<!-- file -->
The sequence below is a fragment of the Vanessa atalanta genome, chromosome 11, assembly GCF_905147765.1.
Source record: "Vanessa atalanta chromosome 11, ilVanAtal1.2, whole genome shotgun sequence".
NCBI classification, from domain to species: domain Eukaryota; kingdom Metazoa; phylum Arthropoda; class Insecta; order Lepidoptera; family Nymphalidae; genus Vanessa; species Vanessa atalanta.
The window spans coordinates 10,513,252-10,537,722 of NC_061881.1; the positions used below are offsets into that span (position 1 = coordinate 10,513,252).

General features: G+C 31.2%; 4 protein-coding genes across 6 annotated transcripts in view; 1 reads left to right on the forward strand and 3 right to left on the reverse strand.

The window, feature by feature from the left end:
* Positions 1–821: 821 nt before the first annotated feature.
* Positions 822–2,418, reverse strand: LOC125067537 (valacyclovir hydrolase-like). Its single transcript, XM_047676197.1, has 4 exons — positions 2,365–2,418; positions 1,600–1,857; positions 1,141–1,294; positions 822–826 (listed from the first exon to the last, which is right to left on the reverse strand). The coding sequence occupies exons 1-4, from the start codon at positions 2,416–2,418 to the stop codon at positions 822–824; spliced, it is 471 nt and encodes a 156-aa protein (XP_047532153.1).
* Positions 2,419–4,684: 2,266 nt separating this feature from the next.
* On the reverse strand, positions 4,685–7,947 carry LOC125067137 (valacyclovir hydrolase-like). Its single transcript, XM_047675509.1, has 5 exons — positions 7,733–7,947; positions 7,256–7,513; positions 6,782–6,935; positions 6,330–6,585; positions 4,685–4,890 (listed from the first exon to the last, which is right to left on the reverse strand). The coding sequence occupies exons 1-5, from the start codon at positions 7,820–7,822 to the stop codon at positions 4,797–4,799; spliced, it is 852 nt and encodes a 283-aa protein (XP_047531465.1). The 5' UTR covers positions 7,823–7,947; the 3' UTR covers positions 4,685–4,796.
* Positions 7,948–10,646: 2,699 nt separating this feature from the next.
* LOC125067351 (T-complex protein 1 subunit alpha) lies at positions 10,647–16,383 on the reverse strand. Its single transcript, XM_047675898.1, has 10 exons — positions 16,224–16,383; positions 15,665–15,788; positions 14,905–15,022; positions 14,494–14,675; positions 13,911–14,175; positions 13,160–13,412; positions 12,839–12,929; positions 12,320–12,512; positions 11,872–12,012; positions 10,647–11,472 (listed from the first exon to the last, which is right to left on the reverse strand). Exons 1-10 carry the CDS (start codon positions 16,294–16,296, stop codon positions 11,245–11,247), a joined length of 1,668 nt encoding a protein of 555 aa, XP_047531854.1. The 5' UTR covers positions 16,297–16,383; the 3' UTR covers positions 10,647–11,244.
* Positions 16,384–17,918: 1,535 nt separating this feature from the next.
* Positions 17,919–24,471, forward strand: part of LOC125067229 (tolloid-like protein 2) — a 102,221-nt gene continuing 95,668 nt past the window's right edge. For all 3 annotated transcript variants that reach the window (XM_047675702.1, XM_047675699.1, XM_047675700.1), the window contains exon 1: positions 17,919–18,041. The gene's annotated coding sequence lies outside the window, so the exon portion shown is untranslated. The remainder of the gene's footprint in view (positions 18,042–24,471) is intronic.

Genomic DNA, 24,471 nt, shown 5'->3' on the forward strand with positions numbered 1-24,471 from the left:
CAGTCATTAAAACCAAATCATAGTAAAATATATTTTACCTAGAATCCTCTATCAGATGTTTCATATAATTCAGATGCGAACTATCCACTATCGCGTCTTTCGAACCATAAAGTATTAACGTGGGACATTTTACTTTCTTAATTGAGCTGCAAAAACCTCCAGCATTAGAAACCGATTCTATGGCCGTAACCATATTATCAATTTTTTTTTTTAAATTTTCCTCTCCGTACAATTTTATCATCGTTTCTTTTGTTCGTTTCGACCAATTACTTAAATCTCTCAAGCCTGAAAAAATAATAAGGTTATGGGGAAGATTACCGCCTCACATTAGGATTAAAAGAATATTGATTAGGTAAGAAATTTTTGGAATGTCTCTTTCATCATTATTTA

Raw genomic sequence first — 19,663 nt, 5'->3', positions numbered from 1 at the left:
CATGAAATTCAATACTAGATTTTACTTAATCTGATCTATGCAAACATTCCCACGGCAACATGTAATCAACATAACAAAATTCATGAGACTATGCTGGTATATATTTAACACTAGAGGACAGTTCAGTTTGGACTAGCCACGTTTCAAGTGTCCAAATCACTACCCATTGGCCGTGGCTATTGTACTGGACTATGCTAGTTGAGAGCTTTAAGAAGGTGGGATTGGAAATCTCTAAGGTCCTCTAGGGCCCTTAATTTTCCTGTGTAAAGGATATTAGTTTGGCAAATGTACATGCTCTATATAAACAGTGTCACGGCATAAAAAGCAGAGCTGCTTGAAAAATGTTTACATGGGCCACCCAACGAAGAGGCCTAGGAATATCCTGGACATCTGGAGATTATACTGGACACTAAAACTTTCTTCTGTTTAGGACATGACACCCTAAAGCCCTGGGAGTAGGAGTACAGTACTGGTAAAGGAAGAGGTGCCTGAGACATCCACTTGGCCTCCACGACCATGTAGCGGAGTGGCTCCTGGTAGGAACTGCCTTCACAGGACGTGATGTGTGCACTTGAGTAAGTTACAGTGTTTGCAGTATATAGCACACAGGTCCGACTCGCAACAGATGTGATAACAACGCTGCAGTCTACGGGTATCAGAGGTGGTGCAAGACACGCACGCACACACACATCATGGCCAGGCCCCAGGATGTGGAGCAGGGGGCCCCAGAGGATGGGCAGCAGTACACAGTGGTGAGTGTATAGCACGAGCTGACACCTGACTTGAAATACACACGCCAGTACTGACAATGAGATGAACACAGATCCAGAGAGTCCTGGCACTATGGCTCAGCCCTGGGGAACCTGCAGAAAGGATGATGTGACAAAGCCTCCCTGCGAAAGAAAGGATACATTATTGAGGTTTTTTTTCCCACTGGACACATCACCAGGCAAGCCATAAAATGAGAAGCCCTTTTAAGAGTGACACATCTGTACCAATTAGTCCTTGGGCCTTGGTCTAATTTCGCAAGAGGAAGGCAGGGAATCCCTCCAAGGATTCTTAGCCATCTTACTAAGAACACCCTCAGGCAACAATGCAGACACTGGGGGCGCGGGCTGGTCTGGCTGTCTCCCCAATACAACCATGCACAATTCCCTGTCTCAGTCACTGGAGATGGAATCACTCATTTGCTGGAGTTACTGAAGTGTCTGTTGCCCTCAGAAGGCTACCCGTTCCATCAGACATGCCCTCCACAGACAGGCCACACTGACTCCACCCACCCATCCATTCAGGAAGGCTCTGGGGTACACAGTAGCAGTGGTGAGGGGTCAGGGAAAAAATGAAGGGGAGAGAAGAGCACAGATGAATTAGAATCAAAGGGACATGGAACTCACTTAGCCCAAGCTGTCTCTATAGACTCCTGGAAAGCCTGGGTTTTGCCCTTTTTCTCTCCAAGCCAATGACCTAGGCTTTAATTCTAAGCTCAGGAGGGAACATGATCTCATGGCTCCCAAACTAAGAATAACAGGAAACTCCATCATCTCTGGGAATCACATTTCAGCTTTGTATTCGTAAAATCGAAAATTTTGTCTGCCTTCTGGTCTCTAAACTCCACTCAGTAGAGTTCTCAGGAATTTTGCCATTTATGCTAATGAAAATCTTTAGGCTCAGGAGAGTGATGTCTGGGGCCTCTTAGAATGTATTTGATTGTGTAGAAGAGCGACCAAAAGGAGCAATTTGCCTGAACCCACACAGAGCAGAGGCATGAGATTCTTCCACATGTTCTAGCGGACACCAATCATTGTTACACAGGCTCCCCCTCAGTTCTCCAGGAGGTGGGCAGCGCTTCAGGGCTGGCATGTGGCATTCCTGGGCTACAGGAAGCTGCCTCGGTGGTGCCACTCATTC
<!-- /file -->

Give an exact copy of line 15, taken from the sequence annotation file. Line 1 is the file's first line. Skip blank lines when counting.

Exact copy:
Genomic DNA, 24,471 nt, shown 5'->3' on the forward strand with positions numbered 1-24,471 from the left: